Webinar on the fight against corruption in education in Uzbekistan

On February 17, as part of the Avloniy Webinar Series, IIEP Programme Specialist, Ms Muriel Poisson was invited to facilitate a webinar on corruption mitigation in the Uzbek education system. It was attended by over 230 school principals, teachers, administrative staff and other education stakeholders from around the country.

The session constituted an important follow-up to the National Conference on “Higher Education: An Area Free of Corruption” and the training seminar on “Integrity, ethics, and anti-corruption measures in higher education”, both held as part of the Road Map to fight Against Corruption in Higher Education and in the context of the implementation of the “Corruption-Free Industry Project”. Ms Poisson, Pierre Chapelet, UNESCO Programme Specialist at Division of Policies and Lifelong Learning Systems, and Bakhtiyor Namazov, UNESCO Programme Specialist at UNESCO Tashkent Office, were invited to further support the sensitization process in Uzbekistan by sharing their expertise in the Webinar on “Fighting against corruption in education: What the international experience tells us”. The session was organized by the UNESCO Tashkent Office and USAID and moderated by John Tully, Global Education Expert, Delivery Associates.

The main objectives of this event were: 

  1. to present illustrative examples of corrupt practices in the education sector
  2. to analyse three examples of successful strategies to improve transparency and accountability at the school level
  3. to discuss possible lessons for Uzbekistan, drawing from international experience.

Participants heard about anti-corruption strategies such as the publication of school budgets as part of school report card initiatives to reduce leakage of funds, teacher codes of conduct to address problematic teacher behaviour, and the use of blockchains and similar technology to verify official documents and prevent fraud.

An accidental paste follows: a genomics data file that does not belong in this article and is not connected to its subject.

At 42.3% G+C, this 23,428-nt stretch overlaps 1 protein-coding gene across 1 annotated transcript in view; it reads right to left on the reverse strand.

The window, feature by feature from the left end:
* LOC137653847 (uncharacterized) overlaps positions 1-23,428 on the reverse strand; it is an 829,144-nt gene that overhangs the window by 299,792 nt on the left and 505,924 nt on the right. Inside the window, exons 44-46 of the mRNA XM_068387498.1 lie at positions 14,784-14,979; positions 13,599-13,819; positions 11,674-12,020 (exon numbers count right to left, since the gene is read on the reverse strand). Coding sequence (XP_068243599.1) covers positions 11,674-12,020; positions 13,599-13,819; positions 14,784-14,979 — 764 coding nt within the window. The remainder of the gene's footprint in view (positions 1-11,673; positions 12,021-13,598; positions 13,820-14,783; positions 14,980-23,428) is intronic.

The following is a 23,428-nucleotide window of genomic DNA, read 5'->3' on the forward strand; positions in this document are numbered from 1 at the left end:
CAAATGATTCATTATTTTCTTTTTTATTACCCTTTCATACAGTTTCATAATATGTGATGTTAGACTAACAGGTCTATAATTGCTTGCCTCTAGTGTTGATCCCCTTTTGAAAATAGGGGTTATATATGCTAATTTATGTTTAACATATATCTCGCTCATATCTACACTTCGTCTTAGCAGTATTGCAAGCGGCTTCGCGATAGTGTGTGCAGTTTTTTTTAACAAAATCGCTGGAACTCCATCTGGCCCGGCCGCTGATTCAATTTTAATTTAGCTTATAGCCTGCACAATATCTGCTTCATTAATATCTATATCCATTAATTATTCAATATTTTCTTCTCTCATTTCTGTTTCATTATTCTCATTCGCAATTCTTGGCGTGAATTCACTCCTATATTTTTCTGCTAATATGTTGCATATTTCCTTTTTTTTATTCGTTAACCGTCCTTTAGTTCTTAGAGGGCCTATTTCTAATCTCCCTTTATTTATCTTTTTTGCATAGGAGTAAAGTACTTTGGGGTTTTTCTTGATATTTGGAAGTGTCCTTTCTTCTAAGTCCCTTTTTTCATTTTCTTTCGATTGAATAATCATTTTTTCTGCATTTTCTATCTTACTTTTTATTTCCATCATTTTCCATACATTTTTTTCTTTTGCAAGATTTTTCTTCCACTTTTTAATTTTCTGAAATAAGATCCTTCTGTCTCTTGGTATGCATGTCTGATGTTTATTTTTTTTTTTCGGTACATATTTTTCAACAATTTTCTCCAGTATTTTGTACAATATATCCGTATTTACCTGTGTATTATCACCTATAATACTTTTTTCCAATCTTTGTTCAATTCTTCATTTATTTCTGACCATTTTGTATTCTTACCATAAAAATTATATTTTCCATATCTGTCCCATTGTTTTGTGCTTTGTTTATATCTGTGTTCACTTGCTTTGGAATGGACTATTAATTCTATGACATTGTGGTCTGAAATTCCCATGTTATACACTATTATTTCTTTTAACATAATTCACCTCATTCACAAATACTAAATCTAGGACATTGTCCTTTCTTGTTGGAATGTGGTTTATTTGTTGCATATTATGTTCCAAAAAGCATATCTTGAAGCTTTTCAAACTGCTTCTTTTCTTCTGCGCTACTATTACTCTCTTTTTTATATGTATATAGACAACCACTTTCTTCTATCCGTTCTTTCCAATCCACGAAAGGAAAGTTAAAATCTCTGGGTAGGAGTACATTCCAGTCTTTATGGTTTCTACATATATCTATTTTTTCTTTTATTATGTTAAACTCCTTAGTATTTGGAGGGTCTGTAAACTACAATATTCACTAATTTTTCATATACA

Members of the audience were particularly interested in discussing practical issues such as “When is it acceptable to accept a gift and when does it become a bribe?” To aid this dialogue and guide follow-up actions from the webinar, Ms Poisson reemphasized the positive experience other countries have had using teacher codes of conduct as a tool to help teachers draw the line between acceptable and corrupt behaviour (see this interactive map for specific country examples of teacher codes of conduct).

Going forward, two additional priority areas for the fight against corruption at the school level in Uzbekistan were identified:

  1. community engagement through open school data and information sharing as a means to curb malpractices; and
  2. quantitative service delivery surveys to determine the time actually spent by teachers on teaching.

IIEP’s collection of tools and resources on these and many other issues to help education stakeholders in the fight against corruption in education are available on the ETICO platform, and summarised in IIEP’s synthesis book “Corrupt schools, corrupt universities: What can be done?